Those who want to reorient themselves professionally cannot avoid creating a resume. Especially people who created the last resume a long time ago and also those who are just starting their professional lives often do not know exactly how to make a Resume.

How to write a resume
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The biggest advantage of a resume is its clear structure and format. All the information is listed systematically and in a uniform pattern so the prospective employer can get an overview quickly and easily.

They can also filter out the information that interests them at a glance. This plus point is also the decisive characteristic of a successful CV.

Not everyone knows how to make a resume and how to increase your chances of finding a job. The data and facts about your qualifications and previous career must be clearly presented.

To do that, you must summarize them in several categories. You can create certain headings and list the corresponding information in these categories. A breakdown according to the following scheme has proven its success in terms of candidate selection or priority amongst others.

Let us show you how to make a resume that will give you an edge throughout the interview.

1. Personal Data

You provide your full name, address and contact details. You also state your date of birth and your place of birth. Mention your country if you are not a citizen.

Example: If you are from Nepal and applying for work in India. But keep your religion and your political affiliation to yourself.

2. Professional Practice 

This section includes your practical work experience. For each activity, you need to provide the period, the name of the employer and your job or position description.

You should also describe your area of responsibility briefly and concisely. You can also mention special successes or achievements. The best way to design the description is by keyword.

If possible, you should describe your tasks and activities in such a way that they relate to the position you are looking for.

3. Education Path

Steps to write a resume
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This section summarizes your professional and/or school education. As far as school is concerned, it is enough to state your highest level of education. For this purpose, you name the school and the state its located in, the stream and the final grades or marks.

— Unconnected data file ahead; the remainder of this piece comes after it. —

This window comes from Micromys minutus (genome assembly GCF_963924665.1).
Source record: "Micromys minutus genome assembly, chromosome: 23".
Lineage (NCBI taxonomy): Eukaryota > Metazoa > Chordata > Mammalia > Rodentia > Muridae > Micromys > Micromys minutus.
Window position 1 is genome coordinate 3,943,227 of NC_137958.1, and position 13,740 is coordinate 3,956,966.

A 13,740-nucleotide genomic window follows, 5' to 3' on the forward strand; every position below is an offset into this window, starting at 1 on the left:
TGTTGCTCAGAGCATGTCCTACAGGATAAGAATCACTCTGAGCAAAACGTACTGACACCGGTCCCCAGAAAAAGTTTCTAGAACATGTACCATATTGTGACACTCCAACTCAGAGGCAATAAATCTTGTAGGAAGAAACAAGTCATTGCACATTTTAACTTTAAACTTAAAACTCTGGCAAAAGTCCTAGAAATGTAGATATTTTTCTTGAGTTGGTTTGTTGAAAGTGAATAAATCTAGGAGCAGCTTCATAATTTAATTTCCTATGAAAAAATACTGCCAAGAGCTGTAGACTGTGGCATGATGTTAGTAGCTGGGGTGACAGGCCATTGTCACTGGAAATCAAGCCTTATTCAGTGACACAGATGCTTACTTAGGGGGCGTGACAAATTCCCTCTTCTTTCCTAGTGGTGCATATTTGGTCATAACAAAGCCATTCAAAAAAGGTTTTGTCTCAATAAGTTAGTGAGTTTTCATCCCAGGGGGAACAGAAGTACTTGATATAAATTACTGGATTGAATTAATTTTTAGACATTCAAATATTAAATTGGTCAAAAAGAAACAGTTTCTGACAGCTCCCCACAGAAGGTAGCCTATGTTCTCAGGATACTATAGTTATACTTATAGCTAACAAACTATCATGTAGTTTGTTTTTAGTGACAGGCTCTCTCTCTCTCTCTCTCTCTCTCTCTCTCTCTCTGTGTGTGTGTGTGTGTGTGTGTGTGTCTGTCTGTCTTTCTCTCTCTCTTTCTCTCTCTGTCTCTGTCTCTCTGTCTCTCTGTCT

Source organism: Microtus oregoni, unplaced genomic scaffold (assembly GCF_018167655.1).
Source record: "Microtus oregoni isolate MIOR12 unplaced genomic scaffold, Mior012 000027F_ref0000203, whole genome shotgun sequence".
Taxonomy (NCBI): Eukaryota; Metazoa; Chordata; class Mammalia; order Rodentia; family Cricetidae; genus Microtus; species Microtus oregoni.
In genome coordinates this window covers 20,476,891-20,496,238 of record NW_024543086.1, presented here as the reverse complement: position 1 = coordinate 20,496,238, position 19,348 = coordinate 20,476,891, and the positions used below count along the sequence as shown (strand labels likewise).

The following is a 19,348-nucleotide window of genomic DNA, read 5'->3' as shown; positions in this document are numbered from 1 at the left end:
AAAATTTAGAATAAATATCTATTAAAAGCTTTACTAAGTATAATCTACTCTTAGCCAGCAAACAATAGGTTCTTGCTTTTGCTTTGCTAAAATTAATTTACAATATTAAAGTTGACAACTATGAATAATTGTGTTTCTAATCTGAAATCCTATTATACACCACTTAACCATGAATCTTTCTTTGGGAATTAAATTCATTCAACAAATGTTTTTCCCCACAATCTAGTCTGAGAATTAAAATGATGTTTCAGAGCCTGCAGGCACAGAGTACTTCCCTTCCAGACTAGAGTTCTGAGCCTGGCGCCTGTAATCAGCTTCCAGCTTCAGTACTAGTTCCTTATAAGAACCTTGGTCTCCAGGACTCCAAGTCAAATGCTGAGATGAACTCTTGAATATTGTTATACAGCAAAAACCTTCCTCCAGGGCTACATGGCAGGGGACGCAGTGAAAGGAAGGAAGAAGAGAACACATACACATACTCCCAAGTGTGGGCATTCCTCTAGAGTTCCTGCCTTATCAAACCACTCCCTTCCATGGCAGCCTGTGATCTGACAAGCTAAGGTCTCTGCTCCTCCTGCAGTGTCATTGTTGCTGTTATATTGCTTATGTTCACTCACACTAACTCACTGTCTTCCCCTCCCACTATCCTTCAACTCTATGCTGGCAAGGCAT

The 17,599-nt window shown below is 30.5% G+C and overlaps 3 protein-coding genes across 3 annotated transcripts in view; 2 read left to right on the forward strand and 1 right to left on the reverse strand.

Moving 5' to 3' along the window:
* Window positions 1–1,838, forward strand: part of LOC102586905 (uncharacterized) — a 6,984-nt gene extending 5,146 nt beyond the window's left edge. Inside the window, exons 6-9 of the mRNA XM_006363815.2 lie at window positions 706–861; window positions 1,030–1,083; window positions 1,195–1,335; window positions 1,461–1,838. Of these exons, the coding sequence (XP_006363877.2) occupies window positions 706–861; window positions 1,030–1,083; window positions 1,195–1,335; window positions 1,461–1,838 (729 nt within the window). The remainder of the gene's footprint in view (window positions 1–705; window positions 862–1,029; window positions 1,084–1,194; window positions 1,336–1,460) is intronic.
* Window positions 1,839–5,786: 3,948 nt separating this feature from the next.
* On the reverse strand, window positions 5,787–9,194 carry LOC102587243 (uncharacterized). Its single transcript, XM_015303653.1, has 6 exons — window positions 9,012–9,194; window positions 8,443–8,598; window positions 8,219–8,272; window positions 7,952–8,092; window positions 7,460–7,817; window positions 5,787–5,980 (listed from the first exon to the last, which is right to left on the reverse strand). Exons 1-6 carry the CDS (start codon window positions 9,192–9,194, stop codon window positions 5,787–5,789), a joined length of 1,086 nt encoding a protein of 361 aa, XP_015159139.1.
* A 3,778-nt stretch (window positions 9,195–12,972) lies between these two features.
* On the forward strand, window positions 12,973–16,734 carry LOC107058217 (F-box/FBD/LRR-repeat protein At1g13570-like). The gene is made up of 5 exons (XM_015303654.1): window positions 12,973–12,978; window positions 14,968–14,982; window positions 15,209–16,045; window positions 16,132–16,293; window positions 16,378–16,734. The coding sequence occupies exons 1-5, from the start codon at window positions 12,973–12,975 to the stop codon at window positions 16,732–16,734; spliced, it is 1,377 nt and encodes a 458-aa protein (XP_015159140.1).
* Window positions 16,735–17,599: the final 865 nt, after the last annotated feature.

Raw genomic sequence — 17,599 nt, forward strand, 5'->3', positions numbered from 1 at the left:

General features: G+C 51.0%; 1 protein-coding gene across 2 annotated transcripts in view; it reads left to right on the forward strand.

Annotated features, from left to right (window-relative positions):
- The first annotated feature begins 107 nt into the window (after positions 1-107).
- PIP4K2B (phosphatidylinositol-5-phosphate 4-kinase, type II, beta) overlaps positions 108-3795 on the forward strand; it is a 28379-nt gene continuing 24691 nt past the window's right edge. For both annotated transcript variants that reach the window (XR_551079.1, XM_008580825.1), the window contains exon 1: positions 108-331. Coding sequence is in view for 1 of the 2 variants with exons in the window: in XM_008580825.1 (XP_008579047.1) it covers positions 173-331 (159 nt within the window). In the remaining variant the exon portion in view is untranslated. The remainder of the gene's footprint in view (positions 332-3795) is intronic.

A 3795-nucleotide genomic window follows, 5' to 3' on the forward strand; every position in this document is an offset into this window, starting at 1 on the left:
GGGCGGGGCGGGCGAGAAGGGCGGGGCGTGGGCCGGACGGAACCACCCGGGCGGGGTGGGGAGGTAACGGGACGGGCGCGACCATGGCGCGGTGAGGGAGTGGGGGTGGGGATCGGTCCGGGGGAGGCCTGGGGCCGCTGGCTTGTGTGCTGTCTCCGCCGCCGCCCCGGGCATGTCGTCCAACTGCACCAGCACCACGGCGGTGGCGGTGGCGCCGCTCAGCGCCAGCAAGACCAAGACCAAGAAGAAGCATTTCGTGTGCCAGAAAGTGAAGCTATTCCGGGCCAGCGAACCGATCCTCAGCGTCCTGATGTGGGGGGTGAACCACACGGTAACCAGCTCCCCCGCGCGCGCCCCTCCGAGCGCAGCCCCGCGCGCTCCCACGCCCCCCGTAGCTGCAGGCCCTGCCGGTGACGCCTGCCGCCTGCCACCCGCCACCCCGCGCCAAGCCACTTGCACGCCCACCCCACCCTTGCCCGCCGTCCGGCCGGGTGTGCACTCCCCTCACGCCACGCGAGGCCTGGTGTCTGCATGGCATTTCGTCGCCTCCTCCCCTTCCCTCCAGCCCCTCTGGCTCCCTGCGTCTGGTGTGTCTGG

For higher education, you name the university, your subjects, and your degree. With vocational training, you list your training institute, the type of training and your degree. In addition, you should list the most important content of your training in keywords.

Again, however, try to design the information so that there is a benefit for the advertised position.

4. Special Knowledge and Skills

If you have additional qualifications or if you have attended further training courses that could be useful for the job you are looking for, please list them here.

In addition, you list skills such as foreign language or computer skills in this category. You should specifically name and classify them. But be honest about the level of skill as a beginner or expert.

It doesn’t help if you write about very good English skills, but then don’t understand a question in English during the interview.

5. Other and Hobbies

In this section, there is space for all information that speaks for you but does not belong to professional practice or your educational path. These can be skills related to honorary positions, hobbies or personal interests. But make sure that your hobbies do not take up too much space. Otherwise, you might get the impression that you used to put more energy into your hobbies than at school or at work.

How to write a CV
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The arrangement of the data in the resume

There are two ways to arrange your data in the CV:

A. Chronological

With this arrangement, you follow the timeline. That means you start with listing the qualification that is furthest in the past. You then name all other qualifications and achievements in the actual order. Your current employment is listed at the very end.

B. Counter chronological 

This arrangement is also known as the American or British form. Here you start with the current employment and then go back in time. The qualification that is furthest in the past appears last on your CV.

It is now common practice to choose the counter-chronological arrangement. This is because it draws the employer’s attention to what you are currently doing. For employers, this is usually more interesting than what you did ten years ago.

In other parts of how How to make a Resume we have discussed other major aspects of the resume like 

How to write a Cover Letter

What to write as the salary expectation

The best design of the resume

Photo on Resume

Attachments to the resume

The outer packaging of your resume

Do’s and Don’t’s of sending resume through email

And many more…

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